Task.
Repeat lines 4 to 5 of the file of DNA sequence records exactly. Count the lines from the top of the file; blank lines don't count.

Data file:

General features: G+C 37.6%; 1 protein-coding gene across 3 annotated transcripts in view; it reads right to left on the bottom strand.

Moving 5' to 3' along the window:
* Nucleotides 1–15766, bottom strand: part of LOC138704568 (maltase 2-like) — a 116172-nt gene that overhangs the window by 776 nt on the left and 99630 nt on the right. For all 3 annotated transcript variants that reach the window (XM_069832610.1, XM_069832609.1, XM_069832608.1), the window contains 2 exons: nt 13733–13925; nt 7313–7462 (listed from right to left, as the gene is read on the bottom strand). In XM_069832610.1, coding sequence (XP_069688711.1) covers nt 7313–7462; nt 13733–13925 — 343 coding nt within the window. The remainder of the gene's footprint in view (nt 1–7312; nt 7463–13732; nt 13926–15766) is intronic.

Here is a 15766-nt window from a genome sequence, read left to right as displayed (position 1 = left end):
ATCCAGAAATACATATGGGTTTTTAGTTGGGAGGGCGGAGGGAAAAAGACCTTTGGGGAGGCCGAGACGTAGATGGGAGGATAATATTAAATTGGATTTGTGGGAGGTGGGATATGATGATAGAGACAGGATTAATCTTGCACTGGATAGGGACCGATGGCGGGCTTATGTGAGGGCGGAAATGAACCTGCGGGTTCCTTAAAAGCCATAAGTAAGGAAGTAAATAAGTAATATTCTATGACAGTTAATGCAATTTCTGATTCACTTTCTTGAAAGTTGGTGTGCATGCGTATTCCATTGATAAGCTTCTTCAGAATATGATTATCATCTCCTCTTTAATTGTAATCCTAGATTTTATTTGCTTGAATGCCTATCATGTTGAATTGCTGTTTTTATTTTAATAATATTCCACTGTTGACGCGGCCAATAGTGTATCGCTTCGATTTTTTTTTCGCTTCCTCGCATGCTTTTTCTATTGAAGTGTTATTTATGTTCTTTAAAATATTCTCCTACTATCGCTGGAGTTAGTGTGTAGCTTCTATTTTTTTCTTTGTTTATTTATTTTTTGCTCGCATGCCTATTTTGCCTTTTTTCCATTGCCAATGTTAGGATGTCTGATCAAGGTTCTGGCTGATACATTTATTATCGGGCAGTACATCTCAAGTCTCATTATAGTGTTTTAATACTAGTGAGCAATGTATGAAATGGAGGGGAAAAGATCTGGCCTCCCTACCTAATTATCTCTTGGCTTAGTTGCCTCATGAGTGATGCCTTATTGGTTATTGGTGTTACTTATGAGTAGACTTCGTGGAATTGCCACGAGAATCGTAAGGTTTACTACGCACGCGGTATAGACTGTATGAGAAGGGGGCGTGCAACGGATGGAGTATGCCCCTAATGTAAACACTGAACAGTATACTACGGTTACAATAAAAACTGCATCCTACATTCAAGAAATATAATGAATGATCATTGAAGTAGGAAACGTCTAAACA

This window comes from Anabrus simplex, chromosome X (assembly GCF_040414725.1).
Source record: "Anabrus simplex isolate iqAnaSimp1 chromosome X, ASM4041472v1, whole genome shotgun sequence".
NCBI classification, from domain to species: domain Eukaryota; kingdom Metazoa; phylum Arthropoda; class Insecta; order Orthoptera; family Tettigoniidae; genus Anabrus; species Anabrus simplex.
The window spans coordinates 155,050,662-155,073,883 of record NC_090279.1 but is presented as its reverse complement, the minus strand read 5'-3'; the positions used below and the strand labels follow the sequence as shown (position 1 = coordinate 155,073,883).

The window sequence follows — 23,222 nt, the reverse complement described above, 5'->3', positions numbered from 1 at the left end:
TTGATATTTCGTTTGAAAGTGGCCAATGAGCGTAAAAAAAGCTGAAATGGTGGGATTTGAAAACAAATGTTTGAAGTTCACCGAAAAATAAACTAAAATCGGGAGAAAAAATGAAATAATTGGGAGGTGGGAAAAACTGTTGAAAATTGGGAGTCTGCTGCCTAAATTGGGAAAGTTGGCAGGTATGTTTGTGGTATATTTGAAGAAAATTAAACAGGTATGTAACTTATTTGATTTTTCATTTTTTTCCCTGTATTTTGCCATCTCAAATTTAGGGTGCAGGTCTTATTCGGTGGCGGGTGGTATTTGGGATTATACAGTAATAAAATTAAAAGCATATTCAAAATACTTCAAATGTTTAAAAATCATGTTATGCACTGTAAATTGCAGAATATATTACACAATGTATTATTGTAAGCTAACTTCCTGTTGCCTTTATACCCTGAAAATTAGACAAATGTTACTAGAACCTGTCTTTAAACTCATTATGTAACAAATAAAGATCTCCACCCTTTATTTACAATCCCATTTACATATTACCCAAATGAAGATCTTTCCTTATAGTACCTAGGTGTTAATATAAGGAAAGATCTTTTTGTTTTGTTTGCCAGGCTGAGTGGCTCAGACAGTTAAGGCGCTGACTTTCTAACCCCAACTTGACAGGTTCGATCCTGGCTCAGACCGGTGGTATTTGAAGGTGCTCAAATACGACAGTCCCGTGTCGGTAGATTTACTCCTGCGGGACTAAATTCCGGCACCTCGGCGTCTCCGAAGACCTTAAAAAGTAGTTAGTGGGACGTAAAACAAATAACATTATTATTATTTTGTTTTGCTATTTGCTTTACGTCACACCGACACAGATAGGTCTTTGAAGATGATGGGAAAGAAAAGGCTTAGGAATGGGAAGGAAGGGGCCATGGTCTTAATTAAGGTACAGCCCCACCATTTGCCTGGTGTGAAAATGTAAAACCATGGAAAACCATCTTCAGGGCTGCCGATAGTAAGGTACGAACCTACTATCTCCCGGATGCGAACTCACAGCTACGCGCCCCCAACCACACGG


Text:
Here is a 15766-nt window from a genome sequence, read left to right as displayed (position 1 = left end):
ATCCAGAAATACATATGGGTTTTTAGTTGGGAGGGCGGAGGGAAAAAGACCTTTGGGGAGGCCGAGACGTAGATGGGAGGATAATATTAAATTGGATTTGTGGGAGGTGGGATATGATGATAGAGACAGGATTAATCTTGCACTGGATAGGGACCGATGGCGGGCTTATGTGAGGGCGGAAATGAACCTGCGGGTTCCTTAAAAGCCATAAGTAAGGAAGTAAATAAGTAATATTCTATGACAGTTAATGCAATTTCTGATTCACTTTCTTGAAAGTTGGTGTGCATGCGTATTCCATTGATAAGCTTCTTCAGAATATGATTATCATCTCCTCTTTAATTGTAATCCTAGATTTTATTTGCTTGAATGCCTATCATGTTGAATTGCTGTTTTTATTTTAATAATATTCCACTGTTGACGCGGCCAATAGTGTATCGCTTCGATTTTTTTTTCGCTTCCTCGCATGCTTTTTCTATTGAAGTGTTATTTATGTTCTTTAAAATATTCTCCTACTATCGCTGGAGTTAGTGTGTAGCTTCTATTTTTTTCTTTGTTTATTTATTTTTTGCTCGCATGCCTATTTTGCCTTTTTTCCATTGCCAATGTTAGGATGTCTGATCAAGGTTCTGGCTGATACATTTATTATCGGGCAGTACATCTCAAGTCTCATTATAGTGTTTTAATACTAGTGAGCAATGTATGAAATGGAGGGGAAAAGATCTGGCCTCCCTACCTAATTATCTCTTGGCTTAGTTGCCTCATGAGTGATGCCTTATTGGTTATTGGTGTTACTTATGAGTAGACTTCGTGGAATTGCCACGAGAATCGTAAGGTTTACTACGCACGCGGTATAGACTGTATGAGAAGGGGGCGTGCAACGGATGGAGTATGCCCCTAATGTAAACACTGAACAGTATACTACGGTTACAATAAAAACTGCATCCTACATTCAAGAAATATAATGAATGATCATTGAAGTAGGAAACGTCTAAACA